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Law in Plain English: National Labor Relations Board v. Noel Canning
This is one in a series of posts designed to describe court decisions in plain English. For more detail and background on the legal issues, see the link to the case below. For similar posts, click here.
Background: The National Labor Relations Board (NLRB or Board) found that Noel Canning violated section 8(a)(1) and (5) of the National Labor Relations Act (NLRA) by refusing to reduce to writing and execute a collective bargaining agreement reached with Teamsters Local 760 (the Union). Noel Canning appealed, alleging that the Board lacked authority to act for want of a quorum, as three members of the five-member Board were never validly appointed because they took office under recess appointments which were made when the Senate was not in recess. Second, it asserts that the vacancies these three members purportedly filled did not "happen during the Recess of the Senate," as required for recess appointments by the Constitution. The D.C. Circuitruled that the Board issuing the findings and order could not lawfully act, as it did not have a quorum.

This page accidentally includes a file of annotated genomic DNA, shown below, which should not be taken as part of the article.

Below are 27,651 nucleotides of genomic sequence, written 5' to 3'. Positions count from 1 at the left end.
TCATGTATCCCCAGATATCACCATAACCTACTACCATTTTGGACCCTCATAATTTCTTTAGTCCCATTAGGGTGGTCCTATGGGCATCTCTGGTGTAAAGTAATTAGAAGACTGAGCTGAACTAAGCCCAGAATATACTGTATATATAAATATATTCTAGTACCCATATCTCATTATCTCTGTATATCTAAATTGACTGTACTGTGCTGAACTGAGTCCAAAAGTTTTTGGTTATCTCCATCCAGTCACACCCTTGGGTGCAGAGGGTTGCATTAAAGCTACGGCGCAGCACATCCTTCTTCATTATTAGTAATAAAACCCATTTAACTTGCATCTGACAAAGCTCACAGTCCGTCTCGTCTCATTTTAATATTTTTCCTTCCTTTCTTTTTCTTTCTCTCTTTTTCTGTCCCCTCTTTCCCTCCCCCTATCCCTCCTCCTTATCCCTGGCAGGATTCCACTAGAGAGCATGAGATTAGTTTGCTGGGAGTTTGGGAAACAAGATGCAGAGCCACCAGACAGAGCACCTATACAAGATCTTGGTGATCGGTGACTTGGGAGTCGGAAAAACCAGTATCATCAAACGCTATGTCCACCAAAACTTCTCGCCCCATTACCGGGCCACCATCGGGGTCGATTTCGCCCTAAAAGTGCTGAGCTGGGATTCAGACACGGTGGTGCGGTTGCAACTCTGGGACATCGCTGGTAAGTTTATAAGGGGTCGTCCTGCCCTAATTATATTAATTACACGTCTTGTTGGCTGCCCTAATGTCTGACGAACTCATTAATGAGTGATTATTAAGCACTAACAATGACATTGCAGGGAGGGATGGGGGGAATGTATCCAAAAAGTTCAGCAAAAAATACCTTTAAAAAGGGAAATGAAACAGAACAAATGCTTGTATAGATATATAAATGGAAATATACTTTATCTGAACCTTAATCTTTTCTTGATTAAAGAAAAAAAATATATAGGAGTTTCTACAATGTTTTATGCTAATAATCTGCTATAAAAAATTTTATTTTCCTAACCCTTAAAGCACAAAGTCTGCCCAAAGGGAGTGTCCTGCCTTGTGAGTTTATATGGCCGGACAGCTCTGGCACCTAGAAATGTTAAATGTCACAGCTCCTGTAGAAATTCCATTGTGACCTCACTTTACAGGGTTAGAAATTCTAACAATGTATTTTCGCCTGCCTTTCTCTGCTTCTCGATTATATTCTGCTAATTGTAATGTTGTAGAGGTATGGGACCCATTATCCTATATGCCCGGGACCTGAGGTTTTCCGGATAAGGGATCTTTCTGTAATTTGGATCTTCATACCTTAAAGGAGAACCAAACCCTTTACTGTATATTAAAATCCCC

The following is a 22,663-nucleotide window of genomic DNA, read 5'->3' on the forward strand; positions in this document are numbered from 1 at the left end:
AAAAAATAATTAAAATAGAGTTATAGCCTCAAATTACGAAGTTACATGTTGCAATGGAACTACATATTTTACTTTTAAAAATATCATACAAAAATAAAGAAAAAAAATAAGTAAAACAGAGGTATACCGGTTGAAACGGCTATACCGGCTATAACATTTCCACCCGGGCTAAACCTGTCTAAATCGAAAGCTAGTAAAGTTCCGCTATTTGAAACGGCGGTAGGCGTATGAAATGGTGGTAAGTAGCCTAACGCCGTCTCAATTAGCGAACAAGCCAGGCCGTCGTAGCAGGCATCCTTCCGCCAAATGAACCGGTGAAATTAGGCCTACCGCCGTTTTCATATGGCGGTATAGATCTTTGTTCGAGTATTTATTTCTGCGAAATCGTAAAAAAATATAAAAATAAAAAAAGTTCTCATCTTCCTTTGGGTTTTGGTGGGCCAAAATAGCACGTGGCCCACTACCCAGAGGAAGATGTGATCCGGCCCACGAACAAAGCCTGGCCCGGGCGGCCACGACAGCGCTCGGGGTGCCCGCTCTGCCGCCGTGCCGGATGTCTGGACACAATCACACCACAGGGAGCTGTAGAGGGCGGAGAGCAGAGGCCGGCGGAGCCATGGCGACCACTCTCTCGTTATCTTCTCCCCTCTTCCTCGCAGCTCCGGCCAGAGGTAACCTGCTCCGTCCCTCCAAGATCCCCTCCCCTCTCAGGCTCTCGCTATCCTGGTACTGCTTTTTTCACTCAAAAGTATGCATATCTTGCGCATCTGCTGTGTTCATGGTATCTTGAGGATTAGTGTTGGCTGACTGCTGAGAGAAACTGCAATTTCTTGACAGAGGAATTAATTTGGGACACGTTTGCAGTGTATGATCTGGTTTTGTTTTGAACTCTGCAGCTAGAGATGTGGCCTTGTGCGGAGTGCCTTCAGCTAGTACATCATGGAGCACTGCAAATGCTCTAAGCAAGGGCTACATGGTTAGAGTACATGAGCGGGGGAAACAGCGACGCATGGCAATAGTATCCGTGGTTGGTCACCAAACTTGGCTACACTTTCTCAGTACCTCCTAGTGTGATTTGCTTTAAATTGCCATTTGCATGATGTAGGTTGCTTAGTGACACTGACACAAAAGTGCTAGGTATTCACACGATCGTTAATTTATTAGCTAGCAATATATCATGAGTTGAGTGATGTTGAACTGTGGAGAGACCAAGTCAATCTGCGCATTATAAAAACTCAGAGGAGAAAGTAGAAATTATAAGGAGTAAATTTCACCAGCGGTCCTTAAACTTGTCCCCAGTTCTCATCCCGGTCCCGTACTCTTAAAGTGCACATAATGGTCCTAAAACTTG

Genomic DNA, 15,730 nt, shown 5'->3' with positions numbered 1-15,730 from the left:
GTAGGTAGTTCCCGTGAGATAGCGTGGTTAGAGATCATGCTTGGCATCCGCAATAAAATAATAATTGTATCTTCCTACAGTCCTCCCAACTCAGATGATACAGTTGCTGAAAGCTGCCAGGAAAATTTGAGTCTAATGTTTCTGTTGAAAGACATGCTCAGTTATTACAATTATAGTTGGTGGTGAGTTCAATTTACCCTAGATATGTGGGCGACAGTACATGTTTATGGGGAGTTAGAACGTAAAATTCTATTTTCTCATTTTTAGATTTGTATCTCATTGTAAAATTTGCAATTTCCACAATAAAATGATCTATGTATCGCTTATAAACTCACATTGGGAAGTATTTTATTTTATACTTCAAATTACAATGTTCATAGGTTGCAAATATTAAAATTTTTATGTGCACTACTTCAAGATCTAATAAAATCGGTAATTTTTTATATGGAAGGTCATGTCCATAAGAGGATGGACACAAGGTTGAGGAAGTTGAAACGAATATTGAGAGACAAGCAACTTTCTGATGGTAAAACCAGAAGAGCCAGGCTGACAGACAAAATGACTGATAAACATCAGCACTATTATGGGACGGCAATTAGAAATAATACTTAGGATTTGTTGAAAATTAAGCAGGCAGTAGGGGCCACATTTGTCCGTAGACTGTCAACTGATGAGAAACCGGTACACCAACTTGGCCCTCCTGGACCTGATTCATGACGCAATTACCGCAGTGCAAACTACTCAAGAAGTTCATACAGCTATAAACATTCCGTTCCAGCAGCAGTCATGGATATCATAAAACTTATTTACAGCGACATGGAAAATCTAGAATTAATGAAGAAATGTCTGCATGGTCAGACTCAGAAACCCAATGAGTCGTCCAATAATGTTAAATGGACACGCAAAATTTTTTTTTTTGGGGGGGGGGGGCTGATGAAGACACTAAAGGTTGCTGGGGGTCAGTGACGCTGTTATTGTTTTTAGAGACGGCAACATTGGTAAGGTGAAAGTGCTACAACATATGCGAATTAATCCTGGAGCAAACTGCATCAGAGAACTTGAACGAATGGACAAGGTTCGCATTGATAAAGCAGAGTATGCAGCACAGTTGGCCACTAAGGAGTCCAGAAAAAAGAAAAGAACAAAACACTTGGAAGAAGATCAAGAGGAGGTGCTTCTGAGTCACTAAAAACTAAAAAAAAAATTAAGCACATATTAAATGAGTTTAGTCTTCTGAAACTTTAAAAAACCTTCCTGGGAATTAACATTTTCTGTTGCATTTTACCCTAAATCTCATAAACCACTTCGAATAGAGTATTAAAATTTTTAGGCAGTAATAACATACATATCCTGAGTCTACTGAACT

Issue: The questions before the Court are (1) whether the President’s recess-appointment power may be exercised during a recess that occurs within a session of the Senate, or is instead limited to recesses that occur between enumerated sessions of the Senate, and (2) whether the President’s recess-appointment power may be exercised to fill vacancies that exist during a recess, or is instead limited to vacancies that first arose during that recess.